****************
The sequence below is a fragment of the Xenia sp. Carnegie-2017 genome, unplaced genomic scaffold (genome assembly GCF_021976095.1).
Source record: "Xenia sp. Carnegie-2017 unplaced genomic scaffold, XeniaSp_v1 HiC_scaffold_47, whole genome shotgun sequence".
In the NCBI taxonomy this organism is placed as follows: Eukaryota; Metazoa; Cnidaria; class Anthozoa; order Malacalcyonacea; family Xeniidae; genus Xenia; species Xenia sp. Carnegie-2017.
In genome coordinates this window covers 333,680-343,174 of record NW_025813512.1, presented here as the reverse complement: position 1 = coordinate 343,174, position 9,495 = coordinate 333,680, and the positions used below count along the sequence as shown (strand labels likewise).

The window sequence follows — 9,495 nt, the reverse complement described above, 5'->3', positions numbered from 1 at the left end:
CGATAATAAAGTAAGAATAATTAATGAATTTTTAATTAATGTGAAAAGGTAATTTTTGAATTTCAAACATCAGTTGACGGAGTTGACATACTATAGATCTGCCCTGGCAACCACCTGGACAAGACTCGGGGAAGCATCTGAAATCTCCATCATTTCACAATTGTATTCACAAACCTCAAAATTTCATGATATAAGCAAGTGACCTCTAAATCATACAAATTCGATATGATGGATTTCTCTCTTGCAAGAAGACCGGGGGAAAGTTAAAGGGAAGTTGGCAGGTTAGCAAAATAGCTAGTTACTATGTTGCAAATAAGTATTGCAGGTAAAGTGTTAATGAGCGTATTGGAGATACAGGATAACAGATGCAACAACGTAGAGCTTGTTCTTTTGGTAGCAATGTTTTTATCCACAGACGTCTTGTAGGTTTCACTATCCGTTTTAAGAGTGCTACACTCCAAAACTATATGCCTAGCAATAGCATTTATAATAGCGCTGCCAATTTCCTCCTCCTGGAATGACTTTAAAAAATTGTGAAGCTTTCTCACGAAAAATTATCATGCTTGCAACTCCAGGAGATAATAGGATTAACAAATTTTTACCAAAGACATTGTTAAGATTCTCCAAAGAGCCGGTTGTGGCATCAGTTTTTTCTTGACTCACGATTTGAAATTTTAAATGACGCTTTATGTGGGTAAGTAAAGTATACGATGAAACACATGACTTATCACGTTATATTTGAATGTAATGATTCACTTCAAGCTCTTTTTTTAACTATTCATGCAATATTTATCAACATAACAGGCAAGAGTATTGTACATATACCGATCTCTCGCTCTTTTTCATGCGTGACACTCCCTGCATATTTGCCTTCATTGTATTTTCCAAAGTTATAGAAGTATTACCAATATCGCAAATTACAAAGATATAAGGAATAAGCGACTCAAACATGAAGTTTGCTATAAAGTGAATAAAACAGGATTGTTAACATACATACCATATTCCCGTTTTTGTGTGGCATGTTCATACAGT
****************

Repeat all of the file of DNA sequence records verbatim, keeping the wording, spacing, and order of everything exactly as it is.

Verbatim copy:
The sequence below is a fragment of the Xenia sp. Carnegie-2017 genome, unplaced genomic scaffold (genome assembly GCF_021976095.1).
Source record: "Xenia sp. Carnegie-2017 unplaced genomic scaffold, XeniaSp_v1 HiC_scaffold_47, whole genome shotgun sequence".
In the NCBI taxonomy this organism is placed as follows: Eukaryota; Metazoa; Cnidaria; class Anthozoa; order Malacalcyonacea; family Xeniidae; genus Xenia; species Xenia sp. Carnegie-2017.
In genome coordinates this window covers 333,680-343,174 of record NW_025813512.1, presented here as the reverse complement: position 1 = coordinate 343,174, position 9,495 = coordinate 333,680, and the positions used below count along the sequence as shown (strand labels likewise).

The window sequence follows — 9,495 nt, the reverse complement described above, 5'->3', positions numbered from 1 at the left end:
CGATAATAAAGTAAGAATAATTAATGAATTTTTAATTAATGTGAAAAGGTAATTTTTGAATTTCAAACATCAGTTGACGGAGTTGACATACTATAGATCTGCCCTGGCAACCACCTGGACAAGACTCGGGGAAGCATCTGAAATCTCCATCATTTCACAATTGTATTCACAAACCTCAAAATTTCATGATATAAGCAAGTGACCTCTAAATCATACAAATTCGATATGATGGATTTCTCTCTTGCAAGAAGACCGGGGGAAAGTTAAAGGGAAGTTGGCAGGTTAGCAAAATAGCTAGTTACTATGTTGCAAATAAGTATTGCAGGTAAAGTGTTAATGAGCGTATTGGAGATACAGGATAACAGATGCAACAACGTAGAGCTTGTTCTTTTGGTAGCAATGTTTTTATCCACAGACGTCTTGTAGGTTTCACTATCCGTTTTAAGAGTGCTACACTCCAAAACTATATGCCTAGCAATAGCATTTATAATAGCGCTGCCAATTTCCTCCTCCTGGAATGACTTTAAAAAATTGTGAAGCTTTCTCACGAAAAATTATCATGCTTGCAACTCCAGGAGATAATAGGATTAACAAATTTTTACCAAAGACATTGTTAAGATTCTCCAAAGAGCCGGTTGTGGCATCAGTTTTTTCTTGACTCACGATTTGAAATTTTAAATGACGCTTTATGTGGGTAAGTAAAGTATACGATGAAACACATGACTTATCACGTTATATTTGAATGTAATGATTCACTTCAAGCTCTTTTTTTAACTATTCATGCAATATTTATCAACATAACAGGCAAGAGTATTGTACATATACCGATCTCTCGCTCTTTTTCATGCGTGACACTCCCTGCATATTTGCCTTCATTGTATTTTCCAAAGTTATAGAAGTATTACCAATATCGCAAATTACAAAGATATAAGGAATAAGCGACTCAAACATGAAGTTTGCTATAAAGTGAATAAAACAGGATTGTTAACATACATACCATATTCCCGTTTTTGTGTGGCATGTTCATACAGT